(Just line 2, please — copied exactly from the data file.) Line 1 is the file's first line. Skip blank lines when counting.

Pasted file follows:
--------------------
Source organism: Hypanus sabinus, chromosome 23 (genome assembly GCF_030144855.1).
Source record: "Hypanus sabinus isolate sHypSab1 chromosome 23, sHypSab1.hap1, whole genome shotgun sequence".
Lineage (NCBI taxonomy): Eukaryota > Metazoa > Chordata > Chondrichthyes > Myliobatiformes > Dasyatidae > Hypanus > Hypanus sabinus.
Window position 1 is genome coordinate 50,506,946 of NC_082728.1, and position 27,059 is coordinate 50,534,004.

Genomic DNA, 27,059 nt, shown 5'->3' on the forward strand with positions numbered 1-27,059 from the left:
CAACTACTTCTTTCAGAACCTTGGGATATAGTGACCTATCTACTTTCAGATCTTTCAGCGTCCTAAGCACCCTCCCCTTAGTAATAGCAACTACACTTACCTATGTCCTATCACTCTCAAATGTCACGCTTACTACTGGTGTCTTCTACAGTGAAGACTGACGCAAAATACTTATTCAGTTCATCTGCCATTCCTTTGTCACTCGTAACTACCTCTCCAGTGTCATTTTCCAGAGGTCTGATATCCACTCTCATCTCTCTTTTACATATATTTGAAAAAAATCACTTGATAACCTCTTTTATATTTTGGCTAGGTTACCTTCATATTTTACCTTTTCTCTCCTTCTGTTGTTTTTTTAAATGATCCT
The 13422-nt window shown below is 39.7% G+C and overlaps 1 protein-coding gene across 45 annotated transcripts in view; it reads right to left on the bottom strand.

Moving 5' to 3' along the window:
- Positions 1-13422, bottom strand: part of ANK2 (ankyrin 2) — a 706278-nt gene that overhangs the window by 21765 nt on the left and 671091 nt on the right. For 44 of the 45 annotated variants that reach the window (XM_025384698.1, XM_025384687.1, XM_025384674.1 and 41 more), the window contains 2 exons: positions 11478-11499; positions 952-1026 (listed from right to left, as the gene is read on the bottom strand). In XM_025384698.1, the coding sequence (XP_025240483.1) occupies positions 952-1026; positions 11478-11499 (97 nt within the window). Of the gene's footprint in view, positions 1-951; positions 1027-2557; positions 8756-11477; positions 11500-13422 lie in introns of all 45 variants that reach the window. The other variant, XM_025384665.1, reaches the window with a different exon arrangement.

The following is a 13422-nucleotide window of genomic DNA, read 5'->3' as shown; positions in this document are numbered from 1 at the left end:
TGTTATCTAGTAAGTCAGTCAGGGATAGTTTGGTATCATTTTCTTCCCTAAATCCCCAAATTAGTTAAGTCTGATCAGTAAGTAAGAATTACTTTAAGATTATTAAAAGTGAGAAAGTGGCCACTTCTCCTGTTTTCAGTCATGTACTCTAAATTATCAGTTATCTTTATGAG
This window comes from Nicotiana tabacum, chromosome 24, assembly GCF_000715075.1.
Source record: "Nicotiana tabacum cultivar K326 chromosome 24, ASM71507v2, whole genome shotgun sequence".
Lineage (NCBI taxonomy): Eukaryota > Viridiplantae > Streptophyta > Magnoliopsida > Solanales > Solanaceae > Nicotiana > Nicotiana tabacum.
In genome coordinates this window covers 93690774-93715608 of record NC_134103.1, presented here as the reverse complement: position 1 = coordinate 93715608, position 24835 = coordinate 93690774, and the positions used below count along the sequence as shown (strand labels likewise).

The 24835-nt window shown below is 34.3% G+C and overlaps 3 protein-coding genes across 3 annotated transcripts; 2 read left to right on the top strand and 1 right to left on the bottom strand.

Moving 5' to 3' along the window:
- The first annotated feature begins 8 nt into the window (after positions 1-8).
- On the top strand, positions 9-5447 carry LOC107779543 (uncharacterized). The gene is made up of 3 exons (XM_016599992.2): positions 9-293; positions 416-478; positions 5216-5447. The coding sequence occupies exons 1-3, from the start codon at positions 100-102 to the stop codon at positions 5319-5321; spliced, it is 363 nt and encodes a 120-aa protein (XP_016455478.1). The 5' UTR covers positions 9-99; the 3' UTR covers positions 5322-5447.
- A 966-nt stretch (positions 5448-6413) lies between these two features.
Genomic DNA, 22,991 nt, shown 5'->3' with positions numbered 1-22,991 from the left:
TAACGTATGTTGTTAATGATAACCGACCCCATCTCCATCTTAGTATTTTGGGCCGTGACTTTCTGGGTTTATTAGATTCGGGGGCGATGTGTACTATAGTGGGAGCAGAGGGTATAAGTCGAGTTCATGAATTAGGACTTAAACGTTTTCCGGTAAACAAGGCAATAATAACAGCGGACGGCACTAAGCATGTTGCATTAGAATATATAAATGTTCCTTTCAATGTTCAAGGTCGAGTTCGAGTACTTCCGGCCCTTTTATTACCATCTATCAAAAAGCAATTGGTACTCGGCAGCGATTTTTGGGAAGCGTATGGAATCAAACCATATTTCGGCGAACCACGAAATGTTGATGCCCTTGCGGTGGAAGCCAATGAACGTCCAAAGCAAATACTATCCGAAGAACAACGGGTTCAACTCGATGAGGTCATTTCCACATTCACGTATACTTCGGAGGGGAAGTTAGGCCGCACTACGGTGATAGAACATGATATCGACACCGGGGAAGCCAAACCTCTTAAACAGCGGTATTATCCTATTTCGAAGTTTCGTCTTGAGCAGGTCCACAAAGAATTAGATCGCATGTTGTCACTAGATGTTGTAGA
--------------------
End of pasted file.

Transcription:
Source record: "Hypanus sabinus isolate sHypSab1 chromosome 23, sHypSab1.hap1, whole genome shotgun sequence".